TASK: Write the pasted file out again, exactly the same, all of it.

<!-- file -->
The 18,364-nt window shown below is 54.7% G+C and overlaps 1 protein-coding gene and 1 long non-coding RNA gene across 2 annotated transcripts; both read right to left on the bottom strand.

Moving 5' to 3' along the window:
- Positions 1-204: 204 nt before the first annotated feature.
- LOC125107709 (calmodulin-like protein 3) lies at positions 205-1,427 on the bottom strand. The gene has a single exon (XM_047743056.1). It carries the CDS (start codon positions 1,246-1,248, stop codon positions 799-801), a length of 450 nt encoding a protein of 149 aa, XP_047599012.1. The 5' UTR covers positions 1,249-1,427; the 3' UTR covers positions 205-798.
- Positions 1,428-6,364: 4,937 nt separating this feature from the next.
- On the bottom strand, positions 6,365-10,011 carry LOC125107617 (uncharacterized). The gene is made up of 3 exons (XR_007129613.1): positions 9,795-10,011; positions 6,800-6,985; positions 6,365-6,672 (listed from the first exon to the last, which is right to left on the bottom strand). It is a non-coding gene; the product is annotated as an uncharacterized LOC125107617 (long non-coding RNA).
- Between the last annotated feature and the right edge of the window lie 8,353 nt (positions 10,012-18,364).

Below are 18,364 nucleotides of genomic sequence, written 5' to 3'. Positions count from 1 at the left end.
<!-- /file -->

The 18,364-nt window shown below is 54.7% G+C and overlaps 1 protein-coding gene and 1 long non-coding RNA gene across 2 annotated transcripts; both read right to left on the bottom strand.

Moving 5' to 3' along the window:
- Positions 1-204: 204 nt before the first annotated feature.
- LOC125107709 (calmodulin-like protein 3) lies at positions 205-1,427 on the bottom strand. The gene has a single exon (XM_047743056.1). It carries the CDS (start codon positions 1,246-1,248, stop codon positions 799-801), a length of 450 nt encoding a protein of 149 aa, XP_047599012.1. The 5' UTR covers positions 1,249-1,427; the 3' UTR covers positions 205-798.
- Positions 1,428-6,364: 4,937 nt separating this feature from the next.
- On the bottom strand, positions 6,365-10,011 carry LOC125107617 (uncharacterized). The gene is made up of 3 exons (XR_007129613.1): positions 9,795-10,011; positions 6,800-6,985; positions 6,365-6,672 (listed from the first exon to the last, which is right to left on the bottom strand). It is a non-coding gene; the product is annotated as an uncharacterized LOC125107617 (long non-coding RNA).
- Between the last annotated feature and the right edge of the window lie 8,353 nt (positions 10,012-18,364).

Below are 18,364 nucleotides of genomic sequence, written 5' to 3'. Positions count from 1 at the left end.